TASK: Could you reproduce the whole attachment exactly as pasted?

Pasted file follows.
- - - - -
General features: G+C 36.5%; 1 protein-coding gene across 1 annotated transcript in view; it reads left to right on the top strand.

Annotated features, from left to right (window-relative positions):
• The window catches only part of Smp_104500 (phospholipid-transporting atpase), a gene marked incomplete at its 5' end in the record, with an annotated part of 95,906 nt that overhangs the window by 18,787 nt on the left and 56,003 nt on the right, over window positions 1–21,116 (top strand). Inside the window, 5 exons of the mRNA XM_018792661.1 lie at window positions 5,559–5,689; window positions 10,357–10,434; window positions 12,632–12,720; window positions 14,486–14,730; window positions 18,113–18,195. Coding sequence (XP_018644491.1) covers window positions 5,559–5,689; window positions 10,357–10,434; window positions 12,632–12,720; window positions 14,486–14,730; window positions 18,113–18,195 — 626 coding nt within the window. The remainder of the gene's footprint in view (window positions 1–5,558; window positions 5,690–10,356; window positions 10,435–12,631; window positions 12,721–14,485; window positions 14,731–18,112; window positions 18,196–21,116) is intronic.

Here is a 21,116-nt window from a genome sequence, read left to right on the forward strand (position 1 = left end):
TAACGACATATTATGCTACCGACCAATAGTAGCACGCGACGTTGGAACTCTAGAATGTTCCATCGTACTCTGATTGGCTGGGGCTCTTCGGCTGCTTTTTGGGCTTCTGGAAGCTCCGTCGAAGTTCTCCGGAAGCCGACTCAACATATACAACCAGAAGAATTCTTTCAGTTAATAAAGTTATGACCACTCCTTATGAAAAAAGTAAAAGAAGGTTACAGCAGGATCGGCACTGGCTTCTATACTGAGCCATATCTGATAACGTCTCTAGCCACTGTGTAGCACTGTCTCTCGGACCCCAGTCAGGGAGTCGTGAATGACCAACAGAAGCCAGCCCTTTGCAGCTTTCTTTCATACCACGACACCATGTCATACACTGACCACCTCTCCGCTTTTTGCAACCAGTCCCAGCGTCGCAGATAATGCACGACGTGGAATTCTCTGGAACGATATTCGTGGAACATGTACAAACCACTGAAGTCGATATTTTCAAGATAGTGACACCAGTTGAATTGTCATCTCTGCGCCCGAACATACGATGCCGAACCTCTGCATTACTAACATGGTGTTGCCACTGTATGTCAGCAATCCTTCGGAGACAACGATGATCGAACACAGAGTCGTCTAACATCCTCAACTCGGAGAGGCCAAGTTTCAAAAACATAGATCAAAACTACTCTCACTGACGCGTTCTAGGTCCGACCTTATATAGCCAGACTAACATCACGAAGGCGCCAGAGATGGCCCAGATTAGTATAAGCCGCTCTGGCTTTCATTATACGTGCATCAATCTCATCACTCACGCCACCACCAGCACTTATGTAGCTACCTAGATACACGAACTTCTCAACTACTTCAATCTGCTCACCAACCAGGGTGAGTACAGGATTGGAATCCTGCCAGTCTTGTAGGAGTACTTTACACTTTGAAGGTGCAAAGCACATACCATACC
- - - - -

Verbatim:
General features: G+C 36.5%; 1 protein-coding gene across 1 annotated transcript in view; it reads left to right on the top strand.

Annotated features, from left to right (window-relative positions):
• The window catches only part of Smp_104500 (phospholipid-transporting atpase), a gene marked incomplete at its 5' end in the record, with an annotated part of 95,906 nt that overhangs the window by 18,787 nt on the left and 56,003 nt on the right, over window positions 1–21,116 (top strand). Inside the window, 5 exons of the mRNA XM_018792661.1 lie at window positions 5,559–5,689; window positions 10,357–10,434; window positions 12,632–12,720; window positions 14,486–14,730; window positions 18,113–18,195. Coding sequence (XP_018644491.1) covers window positions 5,559–5,689; window positions 10,357–10,434; window positions 12,632–12,720; window positions 14,486–14,730; window positions 18,113–18,195 — 626 coding nt within the window. The remainder of the gene's footprint in view (window positions 1–5,558; window positions 5,690–10,356; window positions 10,435–12,631; window positions 12,721–14,485; window positions 14,731–18,112; window positions 18,196–21,116) is intronic.

Here is a 21,116-nt window from a genome sequence, read left to right on the forward strand (position 1 = left end):
TAACGACATATTATGCTACCGACCAATAGTAGCACGCGACGTTGGAACTCTAGAATGTTCCATCGTACTCTGATTGGCTGGGGCTCTTCGGCTGCTTTTTGGGCTTCTGGAAGCTCCGTCGAAGTTCTCCGGAAGCCGACTCAACATATACAACCAGAAGAATTCTTTCAGTTAATAAAGTTATGACCACTCCTTATGAAAAAAGTAAAAGAAGGTTACAGCAGGATCGGCACTGGCTTCTATACTGAGCCATATCTGATAACGTCTCTAGCCACTGTGTAGCACTGTCTCTCGGACCCCAGTCAGGGAGTCGTGAATGACCAACAGAAGCCAGCCCTTTGCAGCTTTCTTTCATACCACGACACCATGTCATACACTGACCACCTCTCCGCTTTTTGCAACCAGTCCCAGCGTCGCAGATAATGCACGACGTGGAATTCTCTGGAACGATATTCGTGGAACATGTACAAACCACTGAAGTCGATATTTTCAAGATAGTGACACCAGTTGAATTGTCATCTCTGCGCCCGAACATACGATGCCGAACCTCTGCATTACTAACATGGTGTTGCCACTGTATGTCAGCAATCCTTCGGAGACAACGATGATCGAACACAGAGTCGTCTAACATCCTCAACTCGGAGAGGCCAAGTTTCAAAAACATAGATCAAAACTACTCTCACTGACGCGTTCTAGGTCCGACCTTATATAGCCAGACTAACATCACGAAGGCGCCAGAGATGGCCCAGATTAGTATAAGCCGCTCTGGCTTTCATTATACGTGCATCAATCTCATCACTCACGCCACCACCAGCACTTATGTAGCTACCTAGATACACGAACTTCTCAACTACTTCAATCTGCTCACCAACCAGGGTGAGTACAGGATTGGAATCCTGCCAGTCTTGTAGGAGTACTTTACACTTTGAAGGTGCAAAGCACATACCATACC